The Texas Legislature created the Texas Emissions Reduction Plan (TERP) to provide grants and other incentives for improving air quality throughout the state and to comply with federal Environmental Protection Agency air quality standards. TERP provides funding for cleaner on-highway and off-highway engines, energy efficiency programs, cleaner fuels and other infrastructure programs, and research and development of related new technologies.
The TERP surcharge applies to the purchase of diesel-powered, on-highway motor vehicles with a gross motor vehicle registered weight exceeding 14,000 pounds. This surcharge applies to both new and used diesel-powered motor vehicles, whether purchased in Texas or out of state. The TERP surcharge does not apply to motor vehicles operated with gasoline, compressed natural gas (CNG) or liquefied natural gas (LNG).
Excluded from this surcharge are recreational vehicles (RVs) with a gross motor vehicle registered weight exceeding 14,000 pounds that are not held or used for the production of income.
The TERP surcharge is administered in the same manner as motor vehicle sales and use tax. The same exemptions that apply to motor vehicles, including the interstate exemption for certain heavy-duty trucks and trailers, apply to the TERP surcharge.
Purchases of motor vehicles for rental use are subject to the TERP surcharge. The surcharge is due at the time of titling and registration and cannot be deferred, even if the purchaser is allowed to defer the motor vehicle sales and use tax. The surcharge does not apply to rental contracts.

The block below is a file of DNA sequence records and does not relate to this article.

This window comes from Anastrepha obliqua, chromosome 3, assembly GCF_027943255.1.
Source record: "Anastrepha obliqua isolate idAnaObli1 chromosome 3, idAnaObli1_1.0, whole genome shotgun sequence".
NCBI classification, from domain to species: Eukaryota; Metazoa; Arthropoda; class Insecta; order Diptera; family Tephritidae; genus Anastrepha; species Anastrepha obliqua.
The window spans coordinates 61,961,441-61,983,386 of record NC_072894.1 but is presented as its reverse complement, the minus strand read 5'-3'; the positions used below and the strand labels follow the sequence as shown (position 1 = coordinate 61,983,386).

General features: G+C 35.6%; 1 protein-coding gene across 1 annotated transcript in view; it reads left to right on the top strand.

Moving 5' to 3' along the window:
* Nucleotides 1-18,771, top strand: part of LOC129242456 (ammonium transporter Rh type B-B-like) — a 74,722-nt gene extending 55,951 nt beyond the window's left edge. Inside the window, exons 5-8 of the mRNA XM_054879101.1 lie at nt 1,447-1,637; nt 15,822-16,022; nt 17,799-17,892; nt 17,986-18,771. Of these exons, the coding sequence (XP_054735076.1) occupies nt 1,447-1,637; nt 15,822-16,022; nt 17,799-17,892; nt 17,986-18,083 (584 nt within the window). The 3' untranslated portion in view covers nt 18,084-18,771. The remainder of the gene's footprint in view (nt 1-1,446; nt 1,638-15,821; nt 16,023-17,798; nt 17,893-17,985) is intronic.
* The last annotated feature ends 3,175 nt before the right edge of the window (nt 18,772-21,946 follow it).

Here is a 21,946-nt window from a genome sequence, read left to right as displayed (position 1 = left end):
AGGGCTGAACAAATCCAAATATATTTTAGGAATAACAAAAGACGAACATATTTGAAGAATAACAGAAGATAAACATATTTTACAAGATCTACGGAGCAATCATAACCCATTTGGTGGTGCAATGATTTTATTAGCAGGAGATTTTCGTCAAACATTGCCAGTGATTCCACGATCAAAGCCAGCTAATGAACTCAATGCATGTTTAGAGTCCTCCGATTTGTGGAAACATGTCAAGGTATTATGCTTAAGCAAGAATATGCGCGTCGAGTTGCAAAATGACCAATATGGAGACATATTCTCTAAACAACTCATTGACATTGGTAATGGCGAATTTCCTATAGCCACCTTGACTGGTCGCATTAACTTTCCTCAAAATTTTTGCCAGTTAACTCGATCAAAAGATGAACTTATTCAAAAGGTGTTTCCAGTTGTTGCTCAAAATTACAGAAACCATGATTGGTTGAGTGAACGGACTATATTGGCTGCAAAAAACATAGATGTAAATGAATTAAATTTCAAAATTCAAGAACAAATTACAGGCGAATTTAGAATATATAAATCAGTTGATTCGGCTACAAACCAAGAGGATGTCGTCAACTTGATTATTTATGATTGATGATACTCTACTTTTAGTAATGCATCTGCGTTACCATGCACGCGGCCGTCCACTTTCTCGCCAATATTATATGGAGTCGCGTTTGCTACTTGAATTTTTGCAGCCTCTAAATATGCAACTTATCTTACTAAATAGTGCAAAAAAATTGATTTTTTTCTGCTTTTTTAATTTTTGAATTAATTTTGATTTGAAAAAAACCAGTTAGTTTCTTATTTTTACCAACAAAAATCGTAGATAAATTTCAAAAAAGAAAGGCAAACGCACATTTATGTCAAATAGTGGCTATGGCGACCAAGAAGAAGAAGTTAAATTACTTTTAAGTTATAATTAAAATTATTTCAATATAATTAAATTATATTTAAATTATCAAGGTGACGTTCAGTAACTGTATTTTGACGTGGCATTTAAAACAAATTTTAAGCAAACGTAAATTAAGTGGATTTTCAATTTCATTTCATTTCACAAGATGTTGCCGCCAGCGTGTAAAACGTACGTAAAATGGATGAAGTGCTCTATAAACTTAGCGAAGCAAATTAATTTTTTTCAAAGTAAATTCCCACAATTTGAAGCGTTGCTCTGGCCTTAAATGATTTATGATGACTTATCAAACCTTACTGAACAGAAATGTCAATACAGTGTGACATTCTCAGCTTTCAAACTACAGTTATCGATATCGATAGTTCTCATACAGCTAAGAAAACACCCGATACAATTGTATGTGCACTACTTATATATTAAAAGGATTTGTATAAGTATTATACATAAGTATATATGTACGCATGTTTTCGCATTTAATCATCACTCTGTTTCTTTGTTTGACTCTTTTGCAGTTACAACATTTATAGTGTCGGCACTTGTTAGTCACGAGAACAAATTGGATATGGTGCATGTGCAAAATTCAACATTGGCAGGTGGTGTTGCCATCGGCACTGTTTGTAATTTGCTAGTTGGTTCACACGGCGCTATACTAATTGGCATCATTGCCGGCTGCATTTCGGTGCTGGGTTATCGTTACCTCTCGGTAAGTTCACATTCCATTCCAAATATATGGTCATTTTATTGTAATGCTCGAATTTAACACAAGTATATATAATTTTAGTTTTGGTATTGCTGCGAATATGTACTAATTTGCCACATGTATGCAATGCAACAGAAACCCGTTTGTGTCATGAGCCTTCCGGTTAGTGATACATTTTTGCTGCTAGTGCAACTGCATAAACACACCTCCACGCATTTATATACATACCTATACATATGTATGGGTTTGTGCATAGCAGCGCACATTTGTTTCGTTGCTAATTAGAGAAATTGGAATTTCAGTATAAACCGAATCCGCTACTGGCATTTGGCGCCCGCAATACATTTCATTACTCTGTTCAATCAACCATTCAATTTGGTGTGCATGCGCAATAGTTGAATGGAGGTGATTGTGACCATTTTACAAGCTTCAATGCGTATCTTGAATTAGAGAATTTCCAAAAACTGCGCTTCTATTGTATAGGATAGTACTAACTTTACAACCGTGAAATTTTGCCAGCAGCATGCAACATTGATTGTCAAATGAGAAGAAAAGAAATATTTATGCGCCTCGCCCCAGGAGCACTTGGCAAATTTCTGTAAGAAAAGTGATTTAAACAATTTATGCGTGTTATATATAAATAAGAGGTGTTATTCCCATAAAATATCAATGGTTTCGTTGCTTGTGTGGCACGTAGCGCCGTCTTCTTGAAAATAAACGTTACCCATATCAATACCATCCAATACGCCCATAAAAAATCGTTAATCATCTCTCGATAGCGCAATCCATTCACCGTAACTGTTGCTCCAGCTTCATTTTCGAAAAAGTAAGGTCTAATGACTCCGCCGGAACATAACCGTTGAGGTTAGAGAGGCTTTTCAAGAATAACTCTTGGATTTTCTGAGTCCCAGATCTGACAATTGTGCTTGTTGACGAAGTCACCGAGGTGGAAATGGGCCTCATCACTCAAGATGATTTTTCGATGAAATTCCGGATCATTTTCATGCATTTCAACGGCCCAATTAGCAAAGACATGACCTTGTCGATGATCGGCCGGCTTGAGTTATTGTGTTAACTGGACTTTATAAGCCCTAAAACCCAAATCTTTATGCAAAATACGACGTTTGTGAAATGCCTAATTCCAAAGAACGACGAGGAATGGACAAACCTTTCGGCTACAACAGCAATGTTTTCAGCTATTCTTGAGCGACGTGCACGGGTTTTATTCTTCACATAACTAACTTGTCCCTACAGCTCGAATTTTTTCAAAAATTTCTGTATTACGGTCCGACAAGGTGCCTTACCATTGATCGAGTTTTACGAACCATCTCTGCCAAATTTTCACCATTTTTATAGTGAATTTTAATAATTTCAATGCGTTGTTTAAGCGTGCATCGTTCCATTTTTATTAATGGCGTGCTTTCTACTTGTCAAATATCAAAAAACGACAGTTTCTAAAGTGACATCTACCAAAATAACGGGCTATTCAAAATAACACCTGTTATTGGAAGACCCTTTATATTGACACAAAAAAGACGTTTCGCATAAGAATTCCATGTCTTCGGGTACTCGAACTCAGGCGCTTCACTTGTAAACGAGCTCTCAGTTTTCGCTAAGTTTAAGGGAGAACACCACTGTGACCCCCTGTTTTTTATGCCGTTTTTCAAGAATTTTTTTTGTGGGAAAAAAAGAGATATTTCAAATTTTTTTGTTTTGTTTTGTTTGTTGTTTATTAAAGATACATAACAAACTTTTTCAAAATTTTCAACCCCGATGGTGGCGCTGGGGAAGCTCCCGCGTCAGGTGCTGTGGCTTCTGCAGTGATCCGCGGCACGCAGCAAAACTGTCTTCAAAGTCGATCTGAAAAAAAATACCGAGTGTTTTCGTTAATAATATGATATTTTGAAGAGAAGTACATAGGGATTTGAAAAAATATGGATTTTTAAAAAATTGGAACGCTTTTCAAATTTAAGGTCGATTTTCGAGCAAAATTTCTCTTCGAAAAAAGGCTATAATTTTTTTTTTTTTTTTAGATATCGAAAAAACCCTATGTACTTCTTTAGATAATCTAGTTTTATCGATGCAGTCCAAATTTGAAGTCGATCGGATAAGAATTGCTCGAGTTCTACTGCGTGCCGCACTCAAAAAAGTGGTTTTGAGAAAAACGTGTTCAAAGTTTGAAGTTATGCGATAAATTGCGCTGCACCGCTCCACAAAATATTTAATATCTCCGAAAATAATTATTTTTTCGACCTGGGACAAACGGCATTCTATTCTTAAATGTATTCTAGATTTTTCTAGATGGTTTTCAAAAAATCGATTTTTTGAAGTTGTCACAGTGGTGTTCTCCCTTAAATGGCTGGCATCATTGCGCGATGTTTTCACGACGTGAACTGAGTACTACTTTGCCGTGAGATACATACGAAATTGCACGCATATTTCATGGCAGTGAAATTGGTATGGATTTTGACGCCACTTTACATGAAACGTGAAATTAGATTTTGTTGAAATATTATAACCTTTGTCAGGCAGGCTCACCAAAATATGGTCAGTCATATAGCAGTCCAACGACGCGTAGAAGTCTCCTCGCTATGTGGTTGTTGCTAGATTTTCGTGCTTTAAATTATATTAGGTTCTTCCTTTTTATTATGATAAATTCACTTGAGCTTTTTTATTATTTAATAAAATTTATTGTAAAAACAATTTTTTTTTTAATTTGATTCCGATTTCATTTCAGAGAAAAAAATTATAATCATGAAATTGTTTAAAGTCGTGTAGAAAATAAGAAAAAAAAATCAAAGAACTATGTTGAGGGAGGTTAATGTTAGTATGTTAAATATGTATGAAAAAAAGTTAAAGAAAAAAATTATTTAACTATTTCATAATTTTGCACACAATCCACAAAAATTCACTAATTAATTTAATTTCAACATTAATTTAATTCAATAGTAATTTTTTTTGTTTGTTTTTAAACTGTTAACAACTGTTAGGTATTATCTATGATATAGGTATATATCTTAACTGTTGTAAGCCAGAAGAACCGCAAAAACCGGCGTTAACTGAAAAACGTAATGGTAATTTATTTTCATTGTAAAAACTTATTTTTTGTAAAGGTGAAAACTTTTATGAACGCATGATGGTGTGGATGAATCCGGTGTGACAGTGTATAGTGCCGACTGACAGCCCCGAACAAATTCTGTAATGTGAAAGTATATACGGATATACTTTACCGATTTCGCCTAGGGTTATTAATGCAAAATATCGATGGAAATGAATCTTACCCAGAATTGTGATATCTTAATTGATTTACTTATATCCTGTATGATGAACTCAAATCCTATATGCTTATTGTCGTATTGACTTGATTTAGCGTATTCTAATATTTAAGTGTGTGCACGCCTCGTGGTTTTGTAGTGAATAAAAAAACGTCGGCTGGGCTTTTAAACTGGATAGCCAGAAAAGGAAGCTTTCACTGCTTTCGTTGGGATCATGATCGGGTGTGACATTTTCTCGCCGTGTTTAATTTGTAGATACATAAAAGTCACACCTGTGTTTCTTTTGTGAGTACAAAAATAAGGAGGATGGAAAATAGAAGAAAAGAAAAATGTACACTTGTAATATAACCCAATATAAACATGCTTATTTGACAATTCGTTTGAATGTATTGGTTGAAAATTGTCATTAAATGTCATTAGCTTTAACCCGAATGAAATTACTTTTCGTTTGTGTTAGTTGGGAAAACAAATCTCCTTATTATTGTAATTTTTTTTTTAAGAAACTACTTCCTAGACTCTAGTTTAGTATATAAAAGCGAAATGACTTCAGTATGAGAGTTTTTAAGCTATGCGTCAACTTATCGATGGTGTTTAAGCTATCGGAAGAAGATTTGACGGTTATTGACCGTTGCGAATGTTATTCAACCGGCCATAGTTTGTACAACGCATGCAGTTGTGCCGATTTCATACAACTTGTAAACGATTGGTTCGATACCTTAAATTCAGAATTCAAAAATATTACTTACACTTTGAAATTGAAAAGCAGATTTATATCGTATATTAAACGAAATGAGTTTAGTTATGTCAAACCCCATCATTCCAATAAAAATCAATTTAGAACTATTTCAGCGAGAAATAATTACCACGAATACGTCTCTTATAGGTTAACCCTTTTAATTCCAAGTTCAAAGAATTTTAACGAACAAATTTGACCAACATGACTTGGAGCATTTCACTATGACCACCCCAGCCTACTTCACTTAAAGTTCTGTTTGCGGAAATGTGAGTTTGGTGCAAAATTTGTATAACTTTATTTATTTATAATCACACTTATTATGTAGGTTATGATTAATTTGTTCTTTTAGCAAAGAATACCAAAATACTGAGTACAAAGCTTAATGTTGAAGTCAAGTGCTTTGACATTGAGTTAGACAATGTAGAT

A person who purchases or brings a motor vehicle into Texas for lease must pay the TERP surcharge based on the total consideration paid by the owner at the time of registration and titling. The surcharge is not due on the lease receipts paid to the motor vehicle owner.
Funding for the TERP also includes a 10 percent surcharge on truck-tractor or commercial motor vehicle registration fees and a portion of the title application fee (from some counties) as prescribed by the Texas Transportation Code. These are remitted directly to the Comptroller’s office by the county tax assessor-collector (CTAC).
The surcharge rate for the purchase or use of motor vehicles for model years 1996 and earlier is 2.5 percent, while the rate for model years 1997 and newer is 1 percent. The surcharge is due at the time of titling and registration.
The TERP surcharge is calculated on the sales price less the value of any trade-in or valid fair market value deductions to reduce the sales price. Standard presumptive value (SPV) procedures apply in private-party purchases.
Dealers should collect the TERP surcharge on qualifying motor vehicles at the same time and in the same manner as registration fees and motor vehicle sales tax. Dealers pay the surcharge to the CTAC at the time of titling and registration, just like motor vehicle sales tax. Late payment penalties may apply.
Seller-financed dealers must collect the surcharge, when applicable, on payments and report surcharge collections on the same return used to report motor vehicle tax, Form 14-117, Texas Motor Vehicle Seller-Financed Sales Tax and/or Surcharge Report (PDF).
Purchasers who do not pay the surcharge to the selling dealer must pay it to their CTAC within 30 calendar days of either purchasing the vehicle in Texas or bringing the vehicle into Texas from out of state. Late payment penalties may apply.
In 2015, the Texas Legislature passed House Bill 855, which requires state agencies to publish a list of the three most commonly used Web browsers on their websites. The Texas Comptroller’s most commonly used Web browsers are Google Chrome, Microsoft Internet Explorer and Apple Safari.